Central obesity is a key feature of the syndrome, being both a sign and a cause, in that the increasing adiposity often reflected in high waist circumference may both result from and contribute to insulin resistance. However, despite the importance of obesity, patients who are of normal weight may also be insulin-resistant and have the syndrome.
Historically the treatment for what was called the "hard pulse disease" consisted in reducing the quantity of blood by bloodletting or the application of leeches. This was advocated by The Yellow Emperor of China, Cornelius Celsus, Galen, and Hippocrates. The therapeutic approach for the treatment of hard pulse disease included changes in lifestyle (staying away from anger and sexual intercourse) and dietary program for patients (avoiding the consumption of wine, meat, and pastries, reducing the volume of food in a meal, maintaining a low-energy diet and the dietary usage of spinach and vinegar).
From another perspective, hypertension may be categorized as either essential or secondary. Primary (essential) hypertension is diagnosed in the absence of an identifiable secondary cause. Approximately 90-95% of adults with hypertension have primary hypertension, whereas secondary hypertension accounts for around 5-10% of the cases.  However, secondary forms of hypertension, such as primary hyperaldosteronism, account for 20% of resistant hypertension (hypertension in which BP is >140/90 mm Hg despite the use of medications from 3 or more drug classes, 1 of which is a thiazide diuretic).
The primary complications of diabetes due to damage in small blood vessels include damage to the eyes, kidneys, and nerves. Damage to the eyes, known as diabetic retinopathy, is caused by damage to the blood vessels in the retina of the eye, and can result in gradual vision loss and eventual blindness. Diabetes also increases the risk of having glaucoma, cataracts, and other eye problems. It is recommended that diabetics visit an eye doctor once a year. Damage to the kidneys, known as diabetic nephropathy, can lead to tissue scarring, urine protein loss, and eventually chronic kidney disease, sometimes requiring dialysis or kidney transplantation. Damage to the nerves of the body, known as diabetic neuropathy, is the most common complication of diabetes. The symptoms can include numbness, tingling, pain, and altered pain sensation, which can lead to damage to the skin. Diabetes-related foot problems (such as diabetic foot ulcers) may occur, and can be difficult to treat, occasionally requiring amputation. Additionally, proximal diabetic neuropathy causes painful muscle atrophy and weakness.
14 November 2018. On World Diabetes Day 2018, WHO joins partners around the world to highlight the impact diabetes has on families and the role of family members in supporting prevention, early diagnosis and good management of diabetes. More than 400 million people live with diabetes worldwide, and the prevalence is predicted to continue rising if current trends prevail. Diabetes is a major cause of premature dying, blindness, kidney failure, heart attack, stroke and lower limb amputation. It was the seventh leading cause of death in 2016.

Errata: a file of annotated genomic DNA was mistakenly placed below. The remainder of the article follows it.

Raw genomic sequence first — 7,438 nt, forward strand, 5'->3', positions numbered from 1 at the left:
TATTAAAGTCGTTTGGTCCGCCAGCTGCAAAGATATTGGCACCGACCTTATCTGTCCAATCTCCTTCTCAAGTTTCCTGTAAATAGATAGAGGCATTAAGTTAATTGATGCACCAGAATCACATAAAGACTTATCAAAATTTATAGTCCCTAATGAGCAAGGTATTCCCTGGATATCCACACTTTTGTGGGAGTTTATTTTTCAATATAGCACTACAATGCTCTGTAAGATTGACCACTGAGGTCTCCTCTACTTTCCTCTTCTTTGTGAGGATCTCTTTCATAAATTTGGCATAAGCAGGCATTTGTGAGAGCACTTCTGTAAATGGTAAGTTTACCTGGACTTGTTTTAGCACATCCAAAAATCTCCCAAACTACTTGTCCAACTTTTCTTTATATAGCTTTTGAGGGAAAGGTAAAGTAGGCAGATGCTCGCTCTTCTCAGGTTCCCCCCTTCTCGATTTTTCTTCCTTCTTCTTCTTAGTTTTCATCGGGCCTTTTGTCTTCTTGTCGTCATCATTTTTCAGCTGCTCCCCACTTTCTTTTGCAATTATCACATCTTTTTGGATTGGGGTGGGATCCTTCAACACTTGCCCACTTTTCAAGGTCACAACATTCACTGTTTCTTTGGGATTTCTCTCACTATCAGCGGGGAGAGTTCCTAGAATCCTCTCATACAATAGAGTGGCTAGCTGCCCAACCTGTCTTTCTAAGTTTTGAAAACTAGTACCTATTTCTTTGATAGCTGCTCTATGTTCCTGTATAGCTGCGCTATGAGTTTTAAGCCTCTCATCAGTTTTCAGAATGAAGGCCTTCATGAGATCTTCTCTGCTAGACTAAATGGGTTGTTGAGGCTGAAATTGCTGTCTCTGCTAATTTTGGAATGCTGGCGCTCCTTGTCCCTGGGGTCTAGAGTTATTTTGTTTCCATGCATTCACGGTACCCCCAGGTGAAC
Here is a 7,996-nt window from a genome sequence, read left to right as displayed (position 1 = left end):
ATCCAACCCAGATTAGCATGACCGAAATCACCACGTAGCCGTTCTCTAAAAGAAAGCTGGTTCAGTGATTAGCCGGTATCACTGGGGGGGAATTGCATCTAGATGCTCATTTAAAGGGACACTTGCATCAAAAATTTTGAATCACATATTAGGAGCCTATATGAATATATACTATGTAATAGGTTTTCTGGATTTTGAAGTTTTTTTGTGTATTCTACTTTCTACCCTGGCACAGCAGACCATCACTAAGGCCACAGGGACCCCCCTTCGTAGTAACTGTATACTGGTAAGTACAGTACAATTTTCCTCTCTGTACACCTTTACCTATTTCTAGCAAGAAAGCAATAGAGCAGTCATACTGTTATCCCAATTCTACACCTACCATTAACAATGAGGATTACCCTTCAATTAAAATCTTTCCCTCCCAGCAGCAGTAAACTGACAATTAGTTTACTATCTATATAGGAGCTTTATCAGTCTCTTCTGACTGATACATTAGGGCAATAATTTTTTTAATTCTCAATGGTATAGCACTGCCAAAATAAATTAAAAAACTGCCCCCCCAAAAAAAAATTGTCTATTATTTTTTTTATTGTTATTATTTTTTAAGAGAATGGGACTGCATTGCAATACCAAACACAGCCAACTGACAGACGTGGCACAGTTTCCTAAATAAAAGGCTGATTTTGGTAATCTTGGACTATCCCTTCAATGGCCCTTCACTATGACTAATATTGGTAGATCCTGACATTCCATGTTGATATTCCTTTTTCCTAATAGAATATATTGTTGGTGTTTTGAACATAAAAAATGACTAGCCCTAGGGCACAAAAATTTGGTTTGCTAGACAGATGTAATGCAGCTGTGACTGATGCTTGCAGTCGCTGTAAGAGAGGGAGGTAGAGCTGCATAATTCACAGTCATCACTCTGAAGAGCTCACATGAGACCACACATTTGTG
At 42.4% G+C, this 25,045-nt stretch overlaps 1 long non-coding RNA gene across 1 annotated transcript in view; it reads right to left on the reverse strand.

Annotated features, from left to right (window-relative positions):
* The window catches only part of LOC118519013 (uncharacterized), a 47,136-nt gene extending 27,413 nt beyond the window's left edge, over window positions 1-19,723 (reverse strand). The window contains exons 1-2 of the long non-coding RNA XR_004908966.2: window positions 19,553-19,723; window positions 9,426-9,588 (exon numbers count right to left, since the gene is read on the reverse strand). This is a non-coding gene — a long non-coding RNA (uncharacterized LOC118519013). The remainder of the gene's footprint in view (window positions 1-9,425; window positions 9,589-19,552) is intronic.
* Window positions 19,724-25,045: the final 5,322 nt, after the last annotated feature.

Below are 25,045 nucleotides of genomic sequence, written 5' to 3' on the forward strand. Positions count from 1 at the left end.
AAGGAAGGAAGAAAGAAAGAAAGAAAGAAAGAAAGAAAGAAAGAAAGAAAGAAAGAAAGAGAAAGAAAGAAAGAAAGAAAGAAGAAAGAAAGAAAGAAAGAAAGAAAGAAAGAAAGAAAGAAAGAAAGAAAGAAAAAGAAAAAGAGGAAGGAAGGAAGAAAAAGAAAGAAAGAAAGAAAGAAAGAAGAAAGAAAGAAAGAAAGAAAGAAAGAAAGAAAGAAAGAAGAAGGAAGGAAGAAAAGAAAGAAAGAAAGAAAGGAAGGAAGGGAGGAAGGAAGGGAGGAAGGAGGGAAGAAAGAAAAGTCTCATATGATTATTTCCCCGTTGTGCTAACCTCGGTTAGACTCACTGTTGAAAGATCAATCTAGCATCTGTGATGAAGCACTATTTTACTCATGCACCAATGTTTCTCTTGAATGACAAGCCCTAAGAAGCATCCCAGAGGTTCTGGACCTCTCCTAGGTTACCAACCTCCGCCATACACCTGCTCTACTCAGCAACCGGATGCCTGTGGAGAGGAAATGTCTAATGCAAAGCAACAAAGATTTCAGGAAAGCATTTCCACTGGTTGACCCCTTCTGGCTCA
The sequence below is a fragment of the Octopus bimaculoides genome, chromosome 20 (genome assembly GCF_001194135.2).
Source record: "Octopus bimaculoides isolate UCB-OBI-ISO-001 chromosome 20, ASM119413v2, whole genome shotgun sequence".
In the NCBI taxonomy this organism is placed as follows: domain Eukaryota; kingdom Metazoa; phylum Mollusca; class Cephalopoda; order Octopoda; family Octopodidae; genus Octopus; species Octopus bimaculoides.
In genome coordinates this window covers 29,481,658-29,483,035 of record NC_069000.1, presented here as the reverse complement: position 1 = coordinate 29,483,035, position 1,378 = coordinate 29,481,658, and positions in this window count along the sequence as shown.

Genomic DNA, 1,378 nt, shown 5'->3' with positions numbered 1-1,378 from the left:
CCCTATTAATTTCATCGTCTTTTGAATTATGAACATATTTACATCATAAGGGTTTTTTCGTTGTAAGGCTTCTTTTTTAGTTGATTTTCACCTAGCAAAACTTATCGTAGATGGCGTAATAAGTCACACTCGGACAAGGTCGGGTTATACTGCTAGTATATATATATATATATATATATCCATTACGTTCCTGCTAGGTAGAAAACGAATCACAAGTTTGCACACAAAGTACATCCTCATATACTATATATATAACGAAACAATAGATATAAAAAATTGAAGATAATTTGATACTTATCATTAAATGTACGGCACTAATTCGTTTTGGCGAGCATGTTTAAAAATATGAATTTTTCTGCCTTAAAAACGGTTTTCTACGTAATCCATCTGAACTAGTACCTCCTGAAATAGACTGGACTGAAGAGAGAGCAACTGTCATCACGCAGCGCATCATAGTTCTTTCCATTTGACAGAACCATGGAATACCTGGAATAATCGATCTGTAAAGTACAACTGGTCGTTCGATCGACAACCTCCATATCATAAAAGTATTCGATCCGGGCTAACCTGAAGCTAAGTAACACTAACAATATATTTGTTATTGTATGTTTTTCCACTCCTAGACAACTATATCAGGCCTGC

^ Sacks, F. M.; Svetkey, L. P.; Vollmer, W. M.; Appel, L. J.; Bray, G. A.; Harsha, D.; Obarzanek, E.; Conlin, P. R.; Miller, E. R. (2001-01-04). "Effects on blood pressure of reduced dietary sodium and the Dietary Approaches to Stop Hypertension (DASH) diet. DASH-Sodium Collaborative Research Group". The New England Journal of Medicine. 344 (1): 3–10. doi:10.1056/NEJM200101043440101. ISSN 0028-4793. PMID 11136953.
Dr Jacomien de Villiers qualified as a specialist physician at the University of Pretoria in 1995. She worked at various clinics at the Department of Internal Medicine, Steve Biko Hospital, these include General Internal Medicine, Hypertension, Diabetes and Cardiology. She has run a private practice since 2001, as well as a consultant post at the Endocrine Clinic of Steve Biko Hospital.
The distribution of adipose tissue appears to affect its role in metabolic syndrome. Fat that is visceral or intra-abdominal correlates with inflammation, whereas subcutaneous fat does not. There are a number of potential explanations for this, including experimental observations that omental fat is more resistant to insulin and may result in a higher concentration of toxic free fatty acids in the portal circulation. 
^ Jump up to: a b c d e National High Blood Pressure Education Program Working Group on High Blood Pressure in Children and Adolescents (August 2004). "The fourth report on the diagnosis, evaluation, and treatment of high blood pressure in children and adolescents". Pediatrics. 114 (2 Suppl 4th Report): 555–76. doi:10.1542/peds.114.2.S2.555. PMID 15286277.
In the US, 84.1 million adults—more than 1 in 3—have prediabetes, and 90% of them don’t know they have it. Prediabetes is a serious health condition where blood sugar levels are higher than normal, but not high enough yet to be diagnosed as diabetes. Prediabetes increases your risk for type 2 diabetes, heart disease, and stroke. But through the CDC-led National Diabetes Prevention Program, you can learn practical, real-life changes that can cut your risk for developing type 2 diabetes by as much as 58% (71% if you’re 60 or older).